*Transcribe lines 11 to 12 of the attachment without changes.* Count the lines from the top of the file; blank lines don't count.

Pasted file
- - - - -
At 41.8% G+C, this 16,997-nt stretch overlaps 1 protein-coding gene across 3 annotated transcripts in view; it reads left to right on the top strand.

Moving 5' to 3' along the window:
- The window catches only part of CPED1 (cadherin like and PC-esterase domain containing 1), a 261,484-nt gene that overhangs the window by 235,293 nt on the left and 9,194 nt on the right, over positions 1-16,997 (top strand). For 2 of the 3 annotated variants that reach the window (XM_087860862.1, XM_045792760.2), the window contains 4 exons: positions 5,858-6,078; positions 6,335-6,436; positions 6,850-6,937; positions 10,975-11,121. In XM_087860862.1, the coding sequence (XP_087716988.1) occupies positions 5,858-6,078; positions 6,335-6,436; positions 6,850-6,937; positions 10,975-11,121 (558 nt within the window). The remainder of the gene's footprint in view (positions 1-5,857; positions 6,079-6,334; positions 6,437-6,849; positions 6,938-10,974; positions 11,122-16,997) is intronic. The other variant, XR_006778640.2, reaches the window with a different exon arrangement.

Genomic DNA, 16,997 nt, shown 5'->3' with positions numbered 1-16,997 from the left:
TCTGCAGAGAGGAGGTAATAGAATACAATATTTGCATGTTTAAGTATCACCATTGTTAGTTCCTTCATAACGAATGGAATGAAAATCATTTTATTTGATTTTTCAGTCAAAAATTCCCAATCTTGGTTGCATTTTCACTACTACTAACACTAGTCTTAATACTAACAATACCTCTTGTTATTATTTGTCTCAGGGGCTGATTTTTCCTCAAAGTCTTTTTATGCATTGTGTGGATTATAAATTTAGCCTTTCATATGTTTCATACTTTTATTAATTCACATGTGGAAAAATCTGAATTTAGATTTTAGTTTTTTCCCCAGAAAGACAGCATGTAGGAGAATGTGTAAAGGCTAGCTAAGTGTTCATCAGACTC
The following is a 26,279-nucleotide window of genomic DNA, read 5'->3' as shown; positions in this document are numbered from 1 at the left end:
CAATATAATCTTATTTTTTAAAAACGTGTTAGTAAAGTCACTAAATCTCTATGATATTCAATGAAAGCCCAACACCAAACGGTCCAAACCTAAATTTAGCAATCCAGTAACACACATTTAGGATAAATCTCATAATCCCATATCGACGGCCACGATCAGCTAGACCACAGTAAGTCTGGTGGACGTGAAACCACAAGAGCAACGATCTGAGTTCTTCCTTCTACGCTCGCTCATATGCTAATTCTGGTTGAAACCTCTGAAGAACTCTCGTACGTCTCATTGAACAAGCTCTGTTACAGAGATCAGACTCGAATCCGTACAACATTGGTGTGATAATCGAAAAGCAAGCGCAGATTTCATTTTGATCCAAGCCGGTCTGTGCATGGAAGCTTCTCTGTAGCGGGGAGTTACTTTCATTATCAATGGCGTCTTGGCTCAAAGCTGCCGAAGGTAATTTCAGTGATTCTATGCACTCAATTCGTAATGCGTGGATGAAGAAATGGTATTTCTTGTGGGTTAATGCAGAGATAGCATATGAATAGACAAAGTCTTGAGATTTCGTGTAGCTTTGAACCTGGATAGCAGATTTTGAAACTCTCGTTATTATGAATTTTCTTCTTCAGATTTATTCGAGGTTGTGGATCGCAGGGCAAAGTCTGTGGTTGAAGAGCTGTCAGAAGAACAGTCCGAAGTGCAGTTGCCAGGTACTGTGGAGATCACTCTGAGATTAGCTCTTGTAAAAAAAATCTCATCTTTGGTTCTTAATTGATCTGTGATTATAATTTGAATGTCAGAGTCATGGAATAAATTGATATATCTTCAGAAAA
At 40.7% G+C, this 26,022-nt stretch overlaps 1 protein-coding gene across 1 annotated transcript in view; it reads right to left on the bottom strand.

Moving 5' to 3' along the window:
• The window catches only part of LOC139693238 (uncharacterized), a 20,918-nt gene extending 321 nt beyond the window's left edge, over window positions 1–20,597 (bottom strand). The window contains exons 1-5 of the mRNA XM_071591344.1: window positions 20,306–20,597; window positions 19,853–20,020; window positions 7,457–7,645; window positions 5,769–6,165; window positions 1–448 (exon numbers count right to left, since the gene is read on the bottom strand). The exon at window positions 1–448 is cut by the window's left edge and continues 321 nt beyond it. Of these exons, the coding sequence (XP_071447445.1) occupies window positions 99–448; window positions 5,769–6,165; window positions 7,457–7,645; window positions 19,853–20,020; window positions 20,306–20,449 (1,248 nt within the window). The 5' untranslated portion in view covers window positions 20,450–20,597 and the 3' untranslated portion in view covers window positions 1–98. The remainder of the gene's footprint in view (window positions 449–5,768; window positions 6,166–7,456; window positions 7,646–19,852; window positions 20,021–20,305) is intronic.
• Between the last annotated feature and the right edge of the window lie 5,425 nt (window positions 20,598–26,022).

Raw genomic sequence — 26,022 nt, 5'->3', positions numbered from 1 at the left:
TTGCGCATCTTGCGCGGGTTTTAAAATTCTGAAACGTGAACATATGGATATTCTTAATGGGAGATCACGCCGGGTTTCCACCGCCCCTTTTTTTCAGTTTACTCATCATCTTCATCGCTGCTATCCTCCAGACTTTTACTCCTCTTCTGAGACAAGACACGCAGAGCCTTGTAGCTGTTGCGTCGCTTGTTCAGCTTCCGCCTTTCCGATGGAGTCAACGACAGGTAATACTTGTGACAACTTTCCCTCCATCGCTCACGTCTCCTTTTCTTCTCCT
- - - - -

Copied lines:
• Between the last annotated feature and the right edge of the window lie 5,425 nt (window positions 20,598–26,022).

Raw genomic sequence — 26,022 nt, 5'->3', positions numbered from 1 at the left: